Shown below is a series of photos illustrating making an ornament with a process emulating off-hand glassblowing including working borosilicate glass with a glory hole (around 1996).
Heating in the torch after applying layers of glass to the end of a tube of glass.
Heating in glory hole to even the heat in the glass so it blows out nice and round.
After blowing the ornament to size the top is pulled out to form the hook on the top of the ornament.
Completed ornament, ready to go into the kiln to be annealed.
Throughout the 1990s and 2000s making flat glass buttons for use primarily as closures for beaded bracelets and necklaces and for fiber arts, was part of my glass making repertoire. During those years I intermittently experimented with making paperweight style buttons using techniques I had developed for making marbles and cabochons. Later at button shows I began to collect paperweight buttons and to learn about their history. I began searching for information on the early button paperweight button makers, especially Charles Kaziun, Jr., who started his paperweight making career making paperweight style buttons. The information about Kaziun led me to further research on the golden age of paperweight making, 1840 - 1860.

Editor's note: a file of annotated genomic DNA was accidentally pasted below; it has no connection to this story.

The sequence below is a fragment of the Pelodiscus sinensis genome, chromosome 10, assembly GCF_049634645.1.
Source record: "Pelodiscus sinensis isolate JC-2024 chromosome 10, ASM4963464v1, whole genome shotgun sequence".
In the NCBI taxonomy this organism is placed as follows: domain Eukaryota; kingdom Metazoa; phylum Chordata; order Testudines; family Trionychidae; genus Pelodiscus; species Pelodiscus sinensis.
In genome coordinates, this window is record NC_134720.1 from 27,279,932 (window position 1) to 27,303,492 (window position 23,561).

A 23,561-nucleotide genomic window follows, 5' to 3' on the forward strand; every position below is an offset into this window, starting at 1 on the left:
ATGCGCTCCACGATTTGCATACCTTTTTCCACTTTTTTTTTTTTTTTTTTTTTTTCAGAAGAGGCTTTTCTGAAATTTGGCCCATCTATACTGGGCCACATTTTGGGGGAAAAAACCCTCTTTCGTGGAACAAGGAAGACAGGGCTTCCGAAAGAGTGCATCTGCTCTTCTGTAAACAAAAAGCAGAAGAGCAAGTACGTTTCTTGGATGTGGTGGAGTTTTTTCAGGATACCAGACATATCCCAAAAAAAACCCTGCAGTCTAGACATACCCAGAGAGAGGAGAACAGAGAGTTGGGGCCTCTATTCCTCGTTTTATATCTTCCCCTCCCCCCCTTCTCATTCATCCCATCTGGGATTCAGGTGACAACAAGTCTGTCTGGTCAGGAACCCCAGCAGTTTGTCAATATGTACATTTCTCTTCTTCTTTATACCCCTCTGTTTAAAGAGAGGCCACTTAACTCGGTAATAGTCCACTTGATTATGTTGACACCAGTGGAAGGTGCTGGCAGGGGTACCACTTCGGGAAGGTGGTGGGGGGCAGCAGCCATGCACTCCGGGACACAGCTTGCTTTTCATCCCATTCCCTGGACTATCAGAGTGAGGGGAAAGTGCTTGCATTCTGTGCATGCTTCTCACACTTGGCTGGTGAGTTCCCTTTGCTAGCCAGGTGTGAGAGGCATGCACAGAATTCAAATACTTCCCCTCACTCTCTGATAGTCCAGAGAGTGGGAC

This led me to develop my own methods and style of making paperweights. While
the concept of a paperweight is easy to understand, the actual making of a paperweight is quite complex, involving the making of millefiori, forming flower forms, understanding proportions, understanding the magnifying effect of the glass cap, etching, cutting, and polishing. Paperweight making requires many steps from initial planning to final cold working. Each step of the process has its own learning curve. I also have been making my own wooden shaping tools, wooden millefiori cups, and created my own cutting setups to facilitate my paperweight making.
Borosilicate glass behaves much differently than soft glass - the vast majority of paperweights have been and are made with soft glass. Borsilicate glass is much stiffer than soft glass, i.e., it does not flow like soft glass and "sets" very rapidly. This presents another set of challenges to making paperweights with borosilicate glass. Borosilicate glass melts at a much higher